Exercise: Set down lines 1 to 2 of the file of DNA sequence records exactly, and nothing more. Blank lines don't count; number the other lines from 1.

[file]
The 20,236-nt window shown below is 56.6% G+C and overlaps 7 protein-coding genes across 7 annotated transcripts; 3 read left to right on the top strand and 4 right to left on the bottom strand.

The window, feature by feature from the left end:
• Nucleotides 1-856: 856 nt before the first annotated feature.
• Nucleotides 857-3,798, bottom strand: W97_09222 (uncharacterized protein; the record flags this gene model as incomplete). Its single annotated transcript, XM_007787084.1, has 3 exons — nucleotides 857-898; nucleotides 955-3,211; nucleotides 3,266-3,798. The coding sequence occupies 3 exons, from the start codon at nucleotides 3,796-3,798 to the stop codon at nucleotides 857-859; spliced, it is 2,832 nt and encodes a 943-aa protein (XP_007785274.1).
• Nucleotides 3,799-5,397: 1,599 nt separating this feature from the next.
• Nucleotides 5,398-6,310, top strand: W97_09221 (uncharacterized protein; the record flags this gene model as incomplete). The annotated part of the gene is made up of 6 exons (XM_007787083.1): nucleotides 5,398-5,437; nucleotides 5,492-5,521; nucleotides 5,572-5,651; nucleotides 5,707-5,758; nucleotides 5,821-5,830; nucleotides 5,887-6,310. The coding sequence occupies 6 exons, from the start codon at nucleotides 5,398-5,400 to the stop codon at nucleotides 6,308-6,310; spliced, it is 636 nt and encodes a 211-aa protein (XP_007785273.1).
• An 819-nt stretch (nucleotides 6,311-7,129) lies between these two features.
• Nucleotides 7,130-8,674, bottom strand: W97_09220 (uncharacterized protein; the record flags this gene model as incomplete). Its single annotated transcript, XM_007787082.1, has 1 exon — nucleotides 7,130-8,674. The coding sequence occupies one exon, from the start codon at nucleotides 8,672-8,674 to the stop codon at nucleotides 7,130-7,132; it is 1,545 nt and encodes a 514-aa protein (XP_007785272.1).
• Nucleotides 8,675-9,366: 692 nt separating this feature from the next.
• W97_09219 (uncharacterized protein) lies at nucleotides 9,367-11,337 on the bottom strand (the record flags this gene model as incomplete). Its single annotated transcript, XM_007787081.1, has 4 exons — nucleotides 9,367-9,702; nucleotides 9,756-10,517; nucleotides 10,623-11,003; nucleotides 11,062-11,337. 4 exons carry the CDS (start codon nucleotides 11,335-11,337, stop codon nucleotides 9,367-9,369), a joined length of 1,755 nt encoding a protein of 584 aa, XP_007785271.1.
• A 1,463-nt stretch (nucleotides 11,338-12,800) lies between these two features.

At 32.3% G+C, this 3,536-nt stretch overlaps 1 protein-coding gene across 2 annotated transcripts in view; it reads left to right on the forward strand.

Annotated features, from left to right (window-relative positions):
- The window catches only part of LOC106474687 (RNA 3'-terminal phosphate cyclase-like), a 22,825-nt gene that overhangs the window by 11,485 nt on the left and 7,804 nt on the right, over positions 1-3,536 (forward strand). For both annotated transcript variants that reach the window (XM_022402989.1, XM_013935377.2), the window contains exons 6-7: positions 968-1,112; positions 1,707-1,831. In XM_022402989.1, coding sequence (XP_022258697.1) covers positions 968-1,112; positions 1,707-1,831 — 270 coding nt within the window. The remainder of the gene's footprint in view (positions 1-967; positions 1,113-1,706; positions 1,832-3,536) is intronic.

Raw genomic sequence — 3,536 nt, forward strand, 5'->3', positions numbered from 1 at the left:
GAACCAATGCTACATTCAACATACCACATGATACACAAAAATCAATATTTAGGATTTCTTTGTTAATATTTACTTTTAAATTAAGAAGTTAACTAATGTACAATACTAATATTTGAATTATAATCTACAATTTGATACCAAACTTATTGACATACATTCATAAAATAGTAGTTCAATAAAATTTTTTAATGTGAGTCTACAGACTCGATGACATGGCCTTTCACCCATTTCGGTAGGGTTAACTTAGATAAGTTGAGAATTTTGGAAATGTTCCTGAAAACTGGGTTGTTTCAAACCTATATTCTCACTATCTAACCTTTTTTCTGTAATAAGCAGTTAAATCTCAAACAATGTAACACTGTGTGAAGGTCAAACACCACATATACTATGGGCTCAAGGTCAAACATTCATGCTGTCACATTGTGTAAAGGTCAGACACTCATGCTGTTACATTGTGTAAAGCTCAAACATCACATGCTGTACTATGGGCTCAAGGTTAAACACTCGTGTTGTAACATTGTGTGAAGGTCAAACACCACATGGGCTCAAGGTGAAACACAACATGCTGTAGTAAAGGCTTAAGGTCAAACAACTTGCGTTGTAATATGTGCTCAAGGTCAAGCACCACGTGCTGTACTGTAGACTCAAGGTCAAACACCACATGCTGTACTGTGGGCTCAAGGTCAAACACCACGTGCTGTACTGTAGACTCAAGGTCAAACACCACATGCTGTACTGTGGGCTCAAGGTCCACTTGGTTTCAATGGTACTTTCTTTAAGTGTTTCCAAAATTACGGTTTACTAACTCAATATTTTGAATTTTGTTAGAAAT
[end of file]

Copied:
The 20,236-nt window shown below is 56.6% G+C and overlaps 7 protein-coding genes across 7 annotated transcripts; 3 read left to right on the top strand and 4 right to left on the bottom strand.

The window, feature by feature from the left end: